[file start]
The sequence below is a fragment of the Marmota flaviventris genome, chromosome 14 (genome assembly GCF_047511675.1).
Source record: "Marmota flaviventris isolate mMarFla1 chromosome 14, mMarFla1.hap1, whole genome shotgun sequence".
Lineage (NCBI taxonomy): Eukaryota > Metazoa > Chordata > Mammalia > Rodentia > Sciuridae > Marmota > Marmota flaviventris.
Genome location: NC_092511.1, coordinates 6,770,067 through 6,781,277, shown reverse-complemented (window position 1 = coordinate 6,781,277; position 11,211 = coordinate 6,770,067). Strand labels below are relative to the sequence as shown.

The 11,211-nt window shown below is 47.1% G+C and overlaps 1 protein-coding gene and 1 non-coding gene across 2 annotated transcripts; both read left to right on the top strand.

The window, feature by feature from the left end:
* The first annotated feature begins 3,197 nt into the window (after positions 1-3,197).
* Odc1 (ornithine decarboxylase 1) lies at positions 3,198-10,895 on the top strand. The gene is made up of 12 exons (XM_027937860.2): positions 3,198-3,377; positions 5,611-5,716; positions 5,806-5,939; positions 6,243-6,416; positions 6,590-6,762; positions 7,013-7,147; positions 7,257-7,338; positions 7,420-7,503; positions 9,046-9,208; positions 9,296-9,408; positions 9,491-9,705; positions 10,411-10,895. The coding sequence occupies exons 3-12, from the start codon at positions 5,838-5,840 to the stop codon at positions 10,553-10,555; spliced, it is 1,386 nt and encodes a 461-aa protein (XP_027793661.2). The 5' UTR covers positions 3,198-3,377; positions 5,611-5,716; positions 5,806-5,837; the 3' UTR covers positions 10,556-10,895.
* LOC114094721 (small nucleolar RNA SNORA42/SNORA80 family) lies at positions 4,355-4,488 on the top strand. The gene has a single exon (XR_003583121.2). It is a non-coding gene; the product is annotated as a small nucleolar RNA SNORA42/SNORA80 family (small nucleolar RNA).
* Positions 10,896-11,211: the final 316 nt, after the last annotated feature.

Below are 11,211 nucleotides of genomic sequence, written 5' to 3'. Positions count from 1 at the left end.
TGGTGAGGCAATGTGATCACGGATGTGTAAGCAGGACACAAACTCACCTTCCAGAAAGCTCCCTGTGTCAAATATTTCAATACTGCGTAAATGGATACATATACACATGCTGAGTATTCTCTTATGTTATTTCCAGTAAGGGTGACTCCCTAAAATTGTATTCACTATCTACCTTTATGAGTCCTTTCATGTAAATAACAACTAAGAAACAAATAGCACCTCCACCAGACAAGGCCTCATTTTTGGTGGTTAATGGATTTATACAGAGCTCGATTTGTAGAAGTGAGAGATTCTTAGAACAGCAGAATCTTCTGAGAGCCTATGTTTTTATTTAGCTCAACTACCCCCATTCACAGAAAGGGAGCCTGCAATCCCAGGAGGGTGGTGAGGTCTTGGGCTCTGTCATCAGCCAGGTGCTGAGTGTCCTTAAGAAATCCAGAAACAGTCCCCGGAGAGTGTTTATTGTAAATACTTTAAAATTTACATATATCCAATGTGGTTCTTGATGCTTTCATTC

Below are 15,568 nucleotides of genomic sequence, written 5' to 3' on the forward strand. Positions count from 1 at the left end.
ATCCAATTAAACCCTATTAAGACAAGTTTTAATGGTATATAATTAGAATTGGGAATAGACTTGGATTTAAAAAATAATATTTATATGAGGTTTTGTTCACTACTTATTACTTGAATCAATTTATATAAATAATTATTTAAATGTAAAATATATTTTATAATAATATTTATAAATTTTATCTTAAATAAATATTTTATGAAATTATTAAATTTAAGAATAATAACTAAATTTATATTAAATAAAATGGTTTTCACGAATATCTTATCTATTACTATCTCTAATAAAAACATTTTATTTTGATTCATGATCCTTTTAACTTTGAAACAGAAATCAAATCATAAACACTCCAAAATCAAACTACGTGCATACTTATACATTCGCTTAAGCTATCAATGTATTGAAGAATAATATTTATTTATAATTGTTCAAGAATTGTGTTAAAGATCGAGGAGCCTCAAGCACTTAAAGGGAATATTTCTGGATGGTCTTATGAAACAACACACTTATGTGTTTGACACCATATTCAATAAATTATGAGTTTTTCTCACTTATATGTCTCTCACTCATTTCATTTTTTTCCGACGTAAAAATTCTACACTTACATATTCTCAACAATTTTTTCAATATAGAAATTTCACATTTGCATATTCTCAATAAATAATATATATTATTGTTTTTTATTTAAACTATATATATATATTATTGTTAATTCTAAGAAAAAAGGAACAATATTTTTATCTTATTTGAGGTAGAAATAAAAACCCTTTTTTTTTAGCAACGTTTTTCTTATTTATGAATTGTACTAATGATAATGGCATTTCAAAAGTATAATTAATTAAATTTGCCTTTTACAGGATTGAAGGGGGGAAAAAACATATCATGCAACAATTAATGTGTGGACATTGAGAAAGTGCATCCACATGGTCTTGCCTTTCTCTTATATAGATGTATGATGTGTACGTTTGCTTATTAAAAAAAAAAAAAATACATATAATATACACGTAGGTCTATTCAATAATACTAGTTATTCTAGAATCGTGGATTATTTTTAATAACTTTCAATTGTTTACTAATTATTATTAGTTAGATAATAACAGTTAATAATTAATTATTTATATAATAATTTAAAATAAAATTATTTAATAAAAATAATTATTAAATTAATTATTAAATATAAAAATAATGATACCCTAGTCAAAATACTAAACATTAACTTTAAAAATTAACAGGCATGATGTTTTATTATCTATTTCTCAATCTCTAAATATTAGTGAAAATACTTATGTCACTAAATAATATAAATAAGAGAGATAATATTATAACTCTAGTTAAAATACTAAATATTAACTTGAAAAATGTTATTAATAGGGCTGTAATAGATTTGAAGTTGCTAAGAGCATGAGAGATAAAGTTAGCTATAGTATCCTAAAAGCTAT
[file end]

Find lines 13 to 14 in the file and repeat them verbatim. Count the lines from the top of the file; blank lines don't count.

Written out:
Below are 15,568 nucleotides of genomic sequence, written 5' to 3' on the forward strand. Positions count from 1 at the left end.
ATCCAATTAAACCCTATTAAGACAAGTTTTAATGGTATATAATTAGAATTGGGAATAGACTTGGATTTAAAAAATAATATTTATATGAGGTTTTGTTCACTACTTATTACTTGAATCAATTTATATAAATAATTATTTAAATGTAAAATATATTTTATAATAATATTTATAAATTTTATCTTAAATAAATATTTTATGAAATTATTAAATTTAAGAATAATAACTAAATTTATATTAAATAAAATGGTTTTCACGAATATCTTATCTATTACTATCTCTAATAAAAACATTTTATTTTGATTCATGATCCTTTTAACTTTGAAACAGAAATCAAATCATAAACACTCCAAAATCAAACTACGTGCATACTTATACATTCGCTTAAGCTATCAATGTATTGAAGAATAATATTTATTTATAATTGTTCAAGAATTGTGTTAAAGATCGAGGAGCCTCAAGCACTTAAAGGGAATATTTCTGGATGGTCTTATGAAACAACACACTTATGTGTTTGACACCATATTCAATAAATTATGAGTTTTTCTCACTTATATGTCTCTCACTCATTTCATTTTTTTCCGACGTAAAAATTCTACACTTACATATTCTCAACAATTTTTTCAATATAGAAATTTCACATTTGCATATTCTCAATAAATAATATATATTATTGTTTTTTATTTAAACTATATATATATATTATTGTTAATTCTAAGAAAAAAGGAACAATATTTTTATCTTATTTGAGGTAGAAATAAAAACCCTTTTTTTTTAGCAACGTTTTTCTTATTTATGAATTGTACTAATGATAATGGCATTTCAAAAGTATAATTAATTAAATTTGCCTTTTACAGGATTGAAGGGGGGAAAAAACATATCATGCAACAATTAATGTGTGGACATTGAGAAAGTGCATCCACATGGTCTTGCCTTTCTCTTATATAGATGTATGATGTGTACGTTTGCTTATTAAAAAAAAAAAAAATACATATAATATACACGTAGGTCTATTCAATAATACTAGTTATTCTAGAATCGTGGATTATTTTTAATAACTTTCAATTGTTTACTAATTATTATTAGTTAGATAATAACAGTTAATAATTAATTATTTATATAATAATTTAAAATAAAATTATTTAATAAAAATAATTATTAAATTAATTATTAAATATAAAAATAATGATACCCTAGTCAAAATACTAAACATTAACTTTAAAAATTAACAGGCATGATGTTTTATTATCTATTTCTCAATCTCTAAATATTAGTGAAAATACTTATGTCACTAAATAATATAAATAAGAGAGATAATATTATAACTCTAGTTAAAATACTAAATATTAACTTGAAAAATGTTATTAATAGGGCTGTAATAGATTTGAAGTTGCTAAGAGCATGAGAGATAAAGTTAGCTATAGTATCCTAAAAGCTAT